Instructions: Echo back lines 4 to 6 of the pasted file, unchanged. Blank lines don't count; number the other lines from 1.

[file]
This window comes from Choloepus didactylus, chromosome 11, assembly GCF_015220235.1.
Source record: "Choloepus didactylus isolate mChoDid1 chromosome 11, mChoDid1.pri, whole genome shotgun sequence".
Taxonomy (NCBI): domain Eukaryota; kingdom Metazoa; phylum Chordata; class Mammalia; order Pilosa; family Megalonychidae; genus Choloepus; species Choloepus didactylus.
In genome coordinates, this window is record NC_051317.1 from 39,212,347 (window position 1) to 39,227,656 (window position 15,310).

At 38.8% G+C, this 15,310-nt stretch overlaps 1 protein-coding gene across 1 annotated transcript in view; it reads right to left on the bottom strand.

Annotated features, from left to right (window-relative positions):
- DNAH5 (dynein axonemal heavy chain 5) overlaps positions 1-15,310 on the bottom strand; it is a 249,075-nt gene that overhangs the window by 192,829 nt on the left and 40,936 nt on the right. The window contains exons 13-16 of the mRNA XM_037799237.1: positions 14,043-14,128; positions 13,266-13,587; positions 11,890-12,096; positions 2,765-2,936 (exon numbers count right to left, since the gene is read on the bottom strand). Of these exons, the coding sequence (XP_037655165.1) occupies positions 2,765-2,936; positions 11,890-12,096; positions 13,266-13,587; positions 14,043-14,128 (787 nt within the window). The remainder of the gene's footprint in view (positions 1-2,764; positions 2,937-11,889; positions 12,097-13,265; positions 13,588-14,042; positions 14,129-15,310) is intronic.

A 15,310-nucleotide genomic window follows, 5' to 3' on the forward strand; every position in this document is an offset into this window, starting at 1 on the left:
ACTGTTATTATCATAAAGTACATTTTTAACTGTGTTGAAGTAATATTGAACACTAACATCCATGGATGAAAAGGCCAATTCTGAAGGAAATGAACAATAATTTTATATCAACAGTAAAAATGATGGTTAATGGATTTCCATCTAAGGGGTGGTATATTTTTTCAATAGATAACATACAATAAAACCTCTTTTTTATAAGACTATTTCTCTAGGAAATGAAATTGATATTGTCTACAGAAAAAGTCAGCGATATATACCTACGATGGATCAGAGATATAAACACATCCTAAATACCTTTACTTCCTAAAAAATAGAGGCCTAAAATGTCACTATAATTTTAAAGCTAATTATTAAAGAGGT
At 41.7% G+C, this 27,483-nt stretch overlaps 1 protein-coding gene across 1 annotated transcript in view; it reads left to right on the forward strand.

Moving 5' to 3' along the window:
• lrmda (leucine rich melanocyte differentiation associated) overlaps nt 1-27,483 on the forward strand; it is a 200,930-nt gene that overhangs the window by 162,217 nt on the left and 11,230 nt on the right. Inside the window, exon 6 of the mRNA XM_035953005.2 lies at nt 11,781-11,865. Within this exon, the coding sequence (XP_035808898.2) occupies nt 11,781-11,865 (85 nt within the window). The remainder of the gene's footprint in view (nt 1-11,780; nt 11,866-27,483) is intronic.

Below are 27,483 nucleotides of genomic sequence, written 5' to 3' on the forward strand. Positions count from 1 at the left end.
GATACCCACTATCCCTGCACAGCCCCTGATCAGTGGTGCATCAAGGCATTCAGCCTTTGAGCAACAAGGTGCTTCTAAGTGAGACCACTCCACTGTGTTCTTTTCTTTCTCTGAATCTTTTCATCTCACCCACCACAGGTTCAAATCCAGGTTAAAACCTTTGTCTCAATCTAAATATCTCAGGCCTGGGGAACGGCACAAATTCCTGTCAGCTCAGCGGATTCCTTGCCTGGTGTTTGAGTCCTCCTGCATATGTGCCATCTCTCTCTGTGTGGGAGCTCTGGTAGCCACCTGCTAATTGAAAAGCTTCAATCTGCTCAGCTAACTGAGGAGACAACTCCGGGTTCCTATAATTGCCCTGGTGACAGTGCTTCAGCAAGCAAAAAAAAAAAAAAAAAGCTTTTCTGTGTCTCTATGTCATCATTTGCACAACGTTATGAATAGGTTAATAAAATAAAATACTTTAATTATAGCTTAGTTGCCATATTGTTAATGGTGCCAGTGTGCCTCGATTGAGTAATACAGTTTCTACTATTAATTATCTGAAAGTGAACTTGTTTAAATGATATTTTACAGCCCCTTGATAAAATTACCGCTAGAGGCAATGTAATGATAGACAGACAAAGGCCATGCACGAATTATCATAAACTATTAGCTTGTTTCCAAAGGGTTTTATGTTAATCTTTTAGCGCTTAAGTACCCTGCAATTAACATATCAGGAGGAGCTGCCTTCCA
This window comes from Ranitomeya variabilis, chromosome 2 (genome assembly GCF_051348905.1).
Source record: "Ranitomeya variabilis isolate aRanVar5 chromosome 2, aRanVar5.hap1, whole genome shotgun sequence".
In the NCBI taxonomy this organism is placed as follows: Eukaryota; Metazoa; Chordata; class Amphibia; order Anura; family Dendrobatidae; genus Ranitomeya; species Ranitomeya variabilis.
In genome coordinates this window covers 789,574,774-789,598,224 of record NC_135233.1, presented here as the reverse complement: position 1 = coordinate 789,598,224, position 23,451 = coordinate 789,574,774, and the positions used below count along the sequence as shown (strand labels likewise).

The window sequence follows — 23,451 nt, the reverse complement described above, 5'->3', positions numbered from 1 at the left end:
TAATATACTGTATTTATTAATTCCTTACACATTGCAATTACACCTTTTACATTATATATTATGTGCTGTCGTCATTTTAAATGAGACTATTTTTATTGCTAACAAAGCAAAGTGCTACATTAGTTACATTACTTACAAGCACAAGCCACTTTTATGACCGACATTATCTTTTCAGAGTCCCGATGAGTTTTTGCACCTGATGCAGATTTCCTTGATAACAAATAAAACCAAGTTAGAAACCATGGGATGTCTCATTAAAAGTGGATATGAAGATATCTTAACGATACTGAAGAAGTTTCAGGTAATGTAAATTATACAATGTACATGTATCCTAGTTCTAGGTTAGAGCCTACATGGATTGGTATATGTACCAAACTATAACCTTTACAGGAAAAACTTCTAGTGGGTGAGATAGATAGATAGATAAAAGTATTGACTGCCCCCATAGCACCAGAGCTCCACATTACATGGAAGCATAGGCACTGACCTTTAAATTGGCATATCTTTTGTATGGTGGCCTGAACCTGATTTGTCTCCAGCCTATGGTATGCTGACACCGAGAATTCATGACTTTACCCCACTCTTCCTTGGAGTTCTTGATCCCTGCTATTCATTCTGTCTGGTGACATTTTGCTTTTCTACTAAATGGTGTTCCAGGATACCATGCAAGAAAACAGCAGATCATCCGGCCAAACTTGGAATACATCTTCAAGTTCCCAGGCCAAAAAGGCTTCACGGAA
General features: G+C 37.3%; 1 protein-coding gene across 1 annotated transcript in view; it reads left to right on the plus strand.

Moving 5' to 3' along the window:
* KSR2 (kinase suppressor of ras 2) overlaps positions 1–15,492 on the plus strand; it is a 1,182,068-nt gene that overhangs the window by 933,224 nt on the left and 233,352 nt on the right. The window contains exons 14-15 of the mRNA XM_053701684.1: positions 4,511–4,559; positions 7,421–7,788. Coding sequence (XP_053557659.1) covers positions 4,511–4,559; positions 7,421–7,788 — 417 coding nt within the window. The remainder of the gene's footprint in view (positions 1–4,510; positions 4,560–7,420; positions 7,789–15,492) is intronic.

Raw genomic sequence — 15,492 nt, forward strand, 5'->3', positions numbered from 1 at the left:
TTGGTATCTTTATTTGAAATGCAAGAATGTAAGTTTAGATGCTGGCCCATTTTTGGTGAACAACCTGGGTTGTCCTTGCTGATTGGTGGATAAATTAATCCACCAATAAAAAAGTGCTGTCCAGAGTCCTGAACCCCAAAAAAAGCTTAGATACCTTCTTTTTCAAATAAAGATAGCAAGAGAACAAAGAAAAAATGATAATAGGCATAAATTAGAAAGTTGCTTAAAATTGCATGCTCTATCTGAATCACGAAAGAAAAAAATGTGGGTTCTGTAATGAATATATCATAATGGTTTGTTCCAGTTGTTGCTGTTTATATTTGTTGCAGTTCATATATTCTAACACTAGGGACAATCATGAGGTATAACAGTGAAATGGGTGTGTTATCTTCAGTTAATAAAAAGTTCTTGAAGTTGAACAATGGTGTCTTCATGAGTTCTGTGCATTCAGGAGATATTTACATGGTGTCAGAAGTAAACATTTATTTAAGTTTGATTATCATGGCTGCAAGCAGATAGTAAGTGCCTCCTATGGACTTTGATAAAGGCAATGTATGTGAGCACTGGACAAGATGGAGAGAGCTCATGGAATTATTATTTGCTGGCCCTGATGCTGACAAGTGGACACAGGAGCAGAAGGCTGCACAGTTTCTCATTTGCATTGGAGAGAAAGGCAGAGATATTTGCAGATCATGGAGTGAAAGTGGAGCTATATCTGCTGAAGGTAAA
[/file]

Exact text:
In genome coordinates, this window is record NC_051317.1 from 39,212,347 (window position 1) to 39,227,656 (window position 15,310).

At 38.8% G+C, this 15,310-nt stretch overlaps 1 protein-coding gene across 1 annotated transcript in view; it reads right to left on the bottom strand.

Annotated features, from left to right (window-relative positions):